Aaron Zelinsky, a prosecutor on former special counsel Robert Mueller’s team, plans to testify that the sentencing recommendation for Trump’s longtime friend and adviser Roger Stone was watered down due to political pressure from the “highest levels” of the Justice Department, according to Zelinsky’s prepared remarked released Tuesday. Zelinsky, who now works in the Maryland US Attorney’s Office, said the pressure came due to Stone’s “relationship with the President.”

John Elias, a career Justice Department prosecutor in the Antitrust Division, accused Barr of ordering investigations into 10 mergers of cannabis companies because he did not like the industry, according to a copy of his testimony. Elias also charged that political leadership in the Antitrust Division pushed an investigation into California’s emissions standards last year following a tweet from the President attacking the state.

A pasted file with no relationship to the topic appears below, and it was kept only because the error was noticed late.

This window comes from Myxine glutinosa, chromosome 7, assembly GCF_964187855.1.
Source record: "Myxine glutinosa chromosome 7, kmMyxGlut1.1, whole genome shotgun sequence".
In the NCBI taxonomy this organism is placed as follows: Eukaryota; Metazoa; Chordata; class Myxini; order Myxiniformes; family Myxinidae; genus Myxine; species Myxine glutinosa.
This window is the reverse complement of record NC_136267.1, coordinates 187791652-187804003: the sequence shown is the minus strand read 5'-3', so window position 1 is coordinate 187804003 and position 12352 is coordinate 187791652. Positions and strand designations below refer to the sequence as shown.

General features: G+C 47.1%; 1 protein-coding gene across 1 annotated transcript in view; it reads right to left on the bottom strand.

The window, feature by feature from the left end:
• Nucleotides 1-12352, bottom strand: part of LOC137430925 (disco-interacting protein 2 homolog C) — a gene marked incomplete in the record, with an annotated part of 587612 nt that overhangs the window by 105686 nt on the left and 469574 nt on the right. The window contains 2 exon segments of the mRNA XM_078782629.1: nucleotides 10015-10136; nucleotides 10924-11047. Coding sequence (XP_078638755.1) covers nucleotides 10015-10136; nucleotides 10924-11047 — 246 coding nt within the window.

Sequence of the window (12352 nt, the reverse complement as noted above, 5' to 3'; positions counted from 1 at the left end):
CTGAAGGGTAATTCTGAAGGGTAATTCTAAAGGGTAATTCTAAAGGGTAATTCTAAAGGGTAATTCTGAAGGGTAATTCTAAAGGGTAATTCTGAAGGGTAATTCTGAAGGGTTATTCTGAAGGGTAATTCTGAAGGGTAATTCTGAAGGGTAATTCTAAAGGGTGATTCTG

Wednesday’s testimony before the House Judiciary Committee comes amid a new flurry of questions surrounding Barr’s decision to fire Geoffrey Berman, the US Attorney for the Southern District of New York, which has investigated Trump and his associates. Berman initially refused Barr’s request for his resignation, vowing to remain until the Senate confirmed his replacement sparking a chaotic situation that ended after Trump and Barr fired him and Berman agreed to leave.


In not-unrelated news, a federal appeals court has ruled that a criminal case against former National Security Adviser Michael Flynn should be dropped. From The Washington Post: